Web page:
Several residential areas in Hyderabad and its suburbs remained inundated on Wednesday as unprecedented rainfall left at least 13 people dead and several people in need of relief and rescue. The Telangana government has declared a two-day holiday on Wednesday and Thursday for all private institutions, offices and non-essential services within the Outer Ring Road and advised people to stay indoors unless it’s an emergency.
Horrifying videos of people being washed away in gushing water and vehicles being swept away by strong currents are also doing the rounds on social media. While waterlogging is not new to Hyderabad, the severity of the flooding has left many in disbelief as dozens of colonies remained under water and national highways to Vijayawada and Bengaluru remained cut off, even as the rains abated on Wednesday.
The India Meteorological Department (IMD) has said that Hyderabad has received a record rainfall in a 24-hour period from Tuesday. The heavy rains, caused by the impact of a deep depression over Telangana, led to storm water drains and lakes overflowing onto the streets. So what exactly caused the flooding?
According to data by the Telangana State Development Planning Society (TSDPS), Hayathnagar received the highest rainfall in a 24-hour period with 288.8 mm as of 8 am on Wednesday. This was followed by Saroornagar at 275.3mm, Musheerabad at 258.3 mm, Uppal at 257 mm, Medipally at 242.3 mm, Bandlaguda at 242.3 mm and Secunderabad at 232.5 mm. All this, in a 24-hour period.
The IMD classifies rainfall between 115.6 mm to 204.4 mm as 'very heavy', and as of Wednesday morning, at least 23 areas in Hyderabad had received over 205 mm of rainfall in 24 hours. According to the IMD, with an average of 192 mm, this is the highest rainfall that the city has received in decades.
Data from the TSDPS also shows that almost all areas under the Greater Hyderabad Municipal Corporation (GHMC), have received excess rainfall this monsoon season with the Charminar zone at the top, with a deviation of 105% from normal. Areas like Rajendranagar received 99% excess rainfall, followed by Asifnagar (98%) and Saroornagar at 94%.
As of 10 am on Wednesday, the GHMC said that it received 236 complaints of drainage overflow, waterlogging, fallen trees, wall collapses etc on it's helpline numbers, while 'Dial 100' received 1,211 complaints related to the rain. Disaster Response Force (DRF) with the help of fire services personnel and police are attending to distress calls from people stranded in flood water.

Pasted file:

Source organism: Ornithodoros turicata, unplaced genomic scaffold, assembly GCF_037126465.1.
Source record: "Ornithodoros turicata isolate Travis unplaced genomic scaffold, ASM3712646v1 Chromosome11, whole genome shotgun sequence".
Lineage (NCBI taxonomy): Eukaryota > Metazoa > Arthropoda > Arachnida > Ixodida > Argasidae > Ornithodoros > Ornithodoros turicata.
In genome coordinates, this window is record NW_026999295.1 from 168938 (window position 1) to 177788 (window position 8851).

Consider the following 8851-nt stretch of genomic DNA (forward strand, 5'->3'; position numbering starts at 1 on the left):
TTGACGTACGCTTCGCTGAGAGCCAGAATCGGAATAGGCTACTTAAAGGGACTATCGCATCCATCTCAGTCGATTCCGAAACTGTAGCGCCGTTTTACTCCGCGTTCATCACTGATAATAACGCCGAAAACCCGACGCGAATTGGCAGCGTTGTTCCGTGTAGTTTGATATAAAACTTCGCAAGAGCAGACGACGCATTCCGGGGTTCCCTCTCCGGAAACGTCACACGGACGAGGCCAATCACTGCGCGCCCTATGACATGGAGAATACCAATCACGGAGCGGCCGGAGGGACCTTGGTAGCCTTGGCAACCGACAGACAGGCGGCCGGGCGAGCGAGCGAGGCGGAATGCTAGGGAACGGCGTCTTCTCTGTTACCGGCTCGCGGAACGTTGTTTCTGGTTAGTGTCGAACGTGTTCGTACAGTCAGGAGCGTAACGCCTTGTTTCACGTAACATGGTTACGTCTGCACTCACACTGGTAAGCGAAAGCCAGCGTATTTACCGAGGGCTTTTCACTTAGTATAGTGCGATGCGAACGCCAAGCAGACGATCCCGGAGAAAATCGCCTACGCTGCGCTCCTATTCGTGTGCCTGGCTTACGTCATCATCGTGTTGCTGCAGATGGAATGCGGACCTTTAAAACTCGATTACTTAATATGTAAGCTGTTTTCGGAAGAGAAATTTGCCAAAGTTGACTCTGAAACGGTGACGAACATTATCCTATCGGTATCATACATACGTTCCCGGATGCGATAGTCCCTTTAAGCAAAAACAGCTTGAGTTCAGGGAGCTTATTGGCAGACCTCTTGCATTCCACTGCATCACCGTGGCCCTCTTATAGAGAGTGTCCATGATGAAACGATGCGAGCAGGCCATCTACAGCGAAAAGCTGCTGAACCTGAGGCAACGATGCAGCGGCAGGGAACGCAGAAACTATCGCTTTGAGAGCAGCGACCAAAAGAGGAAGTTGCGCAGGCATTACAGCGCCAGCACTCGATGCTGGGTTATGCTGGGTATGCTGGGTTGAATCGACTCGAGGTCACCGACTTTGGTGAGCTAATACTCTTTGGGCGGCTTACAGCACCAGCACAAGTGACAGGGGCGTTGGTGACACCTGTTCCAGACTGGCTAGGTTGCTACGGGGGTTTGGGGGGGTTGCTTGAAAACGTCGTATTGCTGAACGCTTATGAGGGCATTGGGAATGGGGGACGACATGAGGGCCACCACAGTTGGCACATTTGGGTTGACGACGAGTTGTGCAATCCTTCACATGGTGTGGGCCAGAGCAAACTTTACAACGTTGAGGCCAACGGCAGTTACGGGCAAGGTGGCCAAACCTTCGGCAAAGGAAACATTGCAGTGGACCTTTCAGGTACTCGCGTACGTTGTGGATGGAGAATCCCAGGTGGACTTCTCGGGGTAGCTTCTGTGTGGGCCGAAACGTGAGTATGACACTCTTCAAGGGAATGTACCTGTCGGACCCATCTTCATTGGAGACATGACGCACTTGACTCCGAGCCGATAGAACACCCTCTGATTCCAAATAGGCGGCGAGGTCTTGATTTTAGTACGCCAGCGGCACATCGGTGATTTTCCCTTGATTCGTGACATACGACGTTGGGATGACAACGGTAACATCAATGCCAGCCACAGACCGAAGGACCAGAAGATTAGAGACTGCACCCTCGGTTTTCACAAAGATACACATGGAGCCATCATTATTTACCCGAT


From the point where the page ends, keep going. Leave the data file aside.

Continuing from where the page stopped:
Police said that dozens of people were rescued from vehicles caught in flood waters at various places.
Experts say that the record rainfall is only part of the reason why the city flooded. Many pointed out to the encroachment of storm water drains in Hyderabad and the lack of initiative in implementing a sewerage master plan, prepared by the Hyderabad Metropolitan Water Supply and Sewerage Board (HMWSSB) and the city's master plan being developed by the Hyderabad Metropolitan Development Authority (HMDA).
Speaking to TNM, Forum for Good Governance Secretary Padmanabha Reddy, said, "Though it was heavy rainfall, still it could have been managed. Because of unplanned growth, especially in low-lying areas and areas below the old tanks of the city, the water overflowed and flooded entire colonies. Occupation of storm water drains was the other reason for the flooding."
"For now, the concentration should be on relief and rescue. After a week or so, work should begin on a drainage master plan, which successive governments have been talking about for 20 years now," he added.
Dr Narasimha Reddy Donthi, a public policy expert, pointed out, "Wherever you've seen large pools of water, they're all created by unplanned constructions. Even under the median of the Hyderabad metro rail, there was no plan for flood water. It was the same case with the PVNR expressway, and this resulted in massive waterlogging."
"We have created barriers to the flow of water across the city and heavy rainfall will obviously have an impact. We need a city-based flood plan because now we know where the water is logging and how it is flowing. We need to fix this and that firstly involves fixing existing storm water drains," he added.